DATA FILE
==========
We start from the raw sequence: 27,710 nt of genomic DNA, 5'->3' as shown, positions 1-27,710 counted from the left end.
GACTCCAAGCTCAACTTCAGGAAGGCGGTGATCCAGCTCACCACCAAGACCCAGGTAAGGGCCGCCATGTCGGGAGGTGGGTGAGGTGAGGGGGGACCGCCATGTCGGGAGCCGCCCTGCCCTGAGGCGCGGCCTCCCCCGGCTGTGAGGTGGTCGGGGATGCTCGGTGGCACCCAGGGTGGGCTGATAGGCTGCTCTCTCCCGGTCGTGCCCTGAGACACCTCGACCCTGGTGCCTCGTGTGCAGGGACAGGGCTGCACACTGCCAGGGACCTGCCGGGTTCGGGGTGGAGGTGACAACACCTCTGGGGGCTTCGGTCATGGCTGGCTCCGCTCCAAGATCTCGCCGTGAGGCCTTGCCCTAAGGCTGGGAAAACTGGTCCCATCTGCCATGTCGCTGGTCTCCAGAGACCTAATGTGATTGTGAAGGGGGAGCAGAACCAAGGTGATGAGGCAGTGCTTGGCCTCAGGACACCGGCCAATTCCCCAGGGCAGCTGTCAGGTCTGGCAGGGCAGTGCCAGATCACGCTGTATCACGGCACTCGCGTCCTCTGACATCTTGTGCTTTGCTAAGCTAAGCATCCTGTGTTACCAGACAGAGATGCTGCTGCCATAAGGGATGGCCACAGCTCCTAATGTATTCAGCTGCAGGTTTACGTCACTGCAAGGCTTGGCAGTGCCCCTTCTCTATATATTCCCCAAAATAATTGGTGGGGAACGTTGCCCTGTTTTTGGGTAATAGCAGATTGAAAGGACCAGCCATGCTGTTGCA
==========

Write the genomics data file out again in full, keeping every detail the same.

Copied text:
We start from the raw sequence: 27,710 nt of genomic DNA, 5'->3' as shown, positions 1-27,710 counted from the left end.
GACTCCAAGCTCAACTTCAGGAAGGCGGTGATCCAGCTCACCACCAAGACCCAGGTAAGGGCCGCCATGTCGGGAGGTGGGTGAGGTGAGGGGGGACCGCCATGTCGGGAGCCGCCCTGCCCTGAGGCGCGGCCTCCCCCGGCTGTGAGGTGGTCGGGGATGCTCGGTGGCACCCAGGGTGGGCTGATAGGCTGCTCTCTCCCGGTCGTGCCCTGAGACACCTCGACCCTGGTGCCTCGTGTGCAGGGACAGGGCTGCACACTGCCAGGGACCTGCCGGGTTCGGGGTGGAGGTGACAACACCTCTGGGGGCTTCGGTCATGGCTGGCTCCGCTCCAAGATCTCGCCGTGAGGCCTTGCCCTAAGGCTGGGAAAACTGGTCCCATCTGCCATGTCGCTGGTCTCCAGAGACCTAATGTGATTGTGAAGGGGGAGCAGAACCAAGGTGATGAGGCAGTGCTTGGCCTCAGGACACCGGCCAATTCCCCAGGGCAGCTGTCAGGTCTGGCAGGGCAGTGCCAGATCACGCTGTATCACGGCACTCGCGTCCTCTGACATCTTGTGCTTTGCTAAGCTAAGCATCCTGTGTTACCAGACAGAGATGCTGCTGCCATAAGGGATGGCCACAGCTCCTAATGTATTCAGCTGCAGGTTTACGTCACTGCAAGGCTTGGCAGTGCCCCTTCTCTATATATTCCCCAAAATAATTGGTGGGGAACGTTGCCCTGTTTTTGGGTAATAGCAGATTGAAAGGACCAGCCATGCTGTTGCA